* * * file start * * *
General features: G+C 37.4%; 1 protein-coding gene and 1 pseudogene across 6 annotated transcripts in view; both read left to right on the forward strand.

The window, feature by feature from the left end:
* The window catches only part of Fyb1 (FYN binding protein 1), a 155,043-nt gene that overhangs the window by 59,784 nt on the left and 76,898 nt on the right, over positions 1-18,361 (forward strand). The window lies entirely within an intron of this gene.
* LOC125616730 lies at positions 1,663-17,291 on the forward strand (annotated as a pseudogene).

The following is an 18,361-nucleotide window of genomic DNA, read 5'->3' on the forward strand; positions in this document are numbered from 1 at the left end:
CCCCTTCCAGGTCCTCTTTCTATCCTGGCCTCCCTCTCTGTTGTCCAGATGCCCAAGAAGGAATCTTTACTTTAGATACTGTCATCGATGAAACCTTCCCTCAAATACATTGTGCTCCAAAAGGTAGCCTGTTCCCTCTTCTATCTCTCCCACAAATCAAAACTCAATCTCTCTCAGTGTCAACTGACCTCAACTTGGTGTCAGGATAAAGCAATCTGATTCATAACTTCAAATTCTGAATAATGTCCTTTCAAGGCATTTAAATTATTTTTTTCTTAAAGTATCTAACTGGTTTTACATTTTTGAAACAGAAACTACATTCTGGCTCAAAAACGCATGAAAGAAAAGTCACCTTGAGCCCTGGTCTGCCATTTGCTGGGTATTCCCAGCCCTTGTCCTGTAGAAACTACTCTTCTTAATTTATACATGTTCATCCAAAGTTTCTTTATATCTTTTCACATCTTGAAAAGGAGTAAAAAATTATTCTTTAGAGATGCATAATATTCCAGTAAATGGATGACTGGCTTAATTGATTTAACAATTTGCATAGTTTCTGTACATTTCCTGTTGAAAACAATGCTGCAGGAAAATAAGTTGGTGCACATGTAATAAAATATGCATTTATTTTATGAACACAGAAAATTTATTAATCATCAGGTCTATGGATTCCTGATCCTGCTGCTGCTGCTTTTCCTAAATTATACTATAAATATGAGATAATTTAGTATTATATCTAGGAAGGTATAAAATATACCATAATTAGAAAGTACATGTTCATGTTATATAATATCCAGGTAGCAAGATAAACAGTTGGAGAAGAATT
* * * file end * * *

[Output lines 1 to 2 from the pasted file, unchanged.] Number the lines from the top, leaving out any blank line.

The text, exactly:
General features: G+C 37.4%; 1 protein-coding gene and 1 pseudogene across 6 annotated transcripts in view; both read left to right on the forward strand.

The window, feature by feature from the left end: